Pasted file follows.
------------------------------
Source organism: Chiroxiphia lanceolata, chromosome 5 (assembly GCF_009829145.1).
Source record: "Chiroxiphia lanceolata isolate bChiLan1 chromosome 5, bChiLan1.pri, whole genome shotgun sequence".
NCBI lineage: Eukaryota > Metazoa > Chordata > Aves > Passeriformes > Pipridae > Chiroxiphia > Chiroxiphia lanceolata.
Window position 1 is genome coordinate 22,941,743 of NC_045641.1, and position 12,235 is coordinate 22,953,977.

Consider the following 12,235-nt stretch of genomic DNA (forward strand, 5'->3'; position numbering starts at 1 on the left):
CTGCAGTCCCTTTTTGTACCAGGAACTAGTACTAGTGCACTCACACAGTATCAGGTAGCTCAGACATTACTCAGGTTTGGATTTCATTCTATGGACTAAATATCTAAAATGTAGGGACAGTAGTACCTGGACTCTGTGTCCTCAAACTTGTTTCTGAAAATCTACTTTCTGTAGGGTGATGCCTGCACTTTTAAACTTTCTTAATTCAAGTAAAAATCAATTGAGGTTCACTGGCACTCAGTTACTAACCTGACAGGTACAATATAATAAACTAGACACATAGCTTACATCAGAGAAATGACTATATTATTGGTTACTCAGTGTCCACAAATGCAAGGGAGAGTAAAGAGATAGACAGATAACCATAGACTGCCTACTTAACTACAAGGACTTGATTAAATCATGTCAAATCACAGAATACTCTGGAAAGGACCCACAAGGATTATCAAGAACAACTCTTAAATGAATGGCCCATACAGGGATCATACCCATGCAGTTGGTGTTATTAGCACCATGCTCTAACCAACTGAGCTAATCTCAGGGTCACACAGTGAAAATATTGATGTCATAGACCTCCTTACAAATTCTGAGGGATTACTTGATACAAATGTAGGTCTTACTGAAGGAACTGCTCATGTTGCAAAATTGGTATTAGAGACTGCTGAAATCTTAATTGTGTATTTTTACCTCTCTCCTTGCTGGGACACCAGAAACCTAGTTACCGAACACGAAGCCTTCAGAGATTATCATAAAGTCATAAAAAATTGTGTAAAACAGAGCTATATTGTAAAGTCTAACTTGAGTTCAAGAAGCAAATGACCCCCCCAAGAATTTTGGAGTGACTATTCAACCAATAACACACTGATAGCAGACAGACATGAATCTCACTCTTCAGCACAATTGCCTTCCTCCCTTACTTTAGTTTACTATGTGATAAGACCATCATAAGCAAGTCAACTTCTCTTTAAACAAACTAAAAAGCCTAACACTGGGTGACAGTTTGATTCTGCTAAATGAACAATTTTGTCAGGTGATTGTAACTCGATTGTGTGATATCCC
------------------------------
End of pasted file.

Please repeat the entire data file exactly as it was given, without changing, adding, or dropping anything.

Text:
Source organism: Chiroxiphia lanceolata, chromosome 5 (assembly GCF_009829145.1).
Source record: "Chiroxiphia lanceolata isolate bChiLan1 chromosome 5, bChiLan1.pri, whole genome shotgun sequence".
NCBI lineage: Eukaryota > Metazoa > Chordata > Aves > Passeriformes > Pipridae > Chiroxiphia > Chiroxiphia lanceolata.
Window position 1 is genome coordinate 22,941,743 of NC_045641.1, and position 12,235 is coordinate 22,953,977.

Consider the following 12,235-nt stretch of genomic DNA (forward strand, 5'->3'; position numbering starts at 1 on the left):
CTGCAGTCCCTTTTTGTACCAGGAACTAGTACTAGTGCACTCACACAGTATCAGGTAGCTCAGACATTACTCAGGTTTGGATTTCATTCTATGGACTAAATATCTAAAATGTAGGGACAGTAGTACCTGGACTCTGTGTCCTCAAACTTGTTTCTGAAAATCTACTTTCTGTAGGGTGATGCCTGCACTTTTAAACTTTCTTAATTCAAGTAAAAATCAATTGAGGTTCACTGGCACTCAGTTACTAACCTGACAGGTACAATATAATAAACTAGACACATAGCTTACATCAGAGAAATGACTATATTATTGGTTACTCAGTGTCCACAAATGCAAGGGAGAGTAAAGAGATAGACAGATAACCATAGACTGCCTACTTAACTACAAGGACTTGATTAAATCATGTCAAATCACAGAATACTCTGGAAAGGACCCACAAGGATTATCAAGAACAACTCTTAAATGAATGGCCCATACAGGGATCATACCCATGCAGTTGGTGTTATTAGCACCATGCTCTAACCAACTGAGCTAATCTCAGGGTCACACAGTGAAAATATTGATGTCATAGACCTCCTTACAAATTCTGAGGGATTACTTGATACAAATGTAGGTCTTACTGAAGGAACTGCTCATGTTGCAAAATTGGTATTAGAGACTGCTGAAATCTTAATTGTGTATTTTTACCTCTCTCCTTGCTGGGACACCAGAAACCTAGTTACCGAACACGAAGCCTTCAGAGATTATCATAAAGTCATAAAAAATTGTGTAAAACAGAGCTATATTGTAAAGTCTAACTTGAGTTCAAGAAGCAAATGACCCCCCCAAGAATTTTGGAGTGACTATTCAACCAATAACACACTGATAGCAGACAGACATGAATCTCACTCTTCAGCACAATTGCCTTCCTCCCTTACTTTAGTTTACTATGTGATAAGACCATCATAAGCAAGTCAACTTCTCTTTAAACAAACTAAAAAGCCTAACACTGGGTGACAGTTTGATTCTGCTAAATGAACAATTTTGTCAGGTGATTGTAACTCGATTGTGTGATATCCC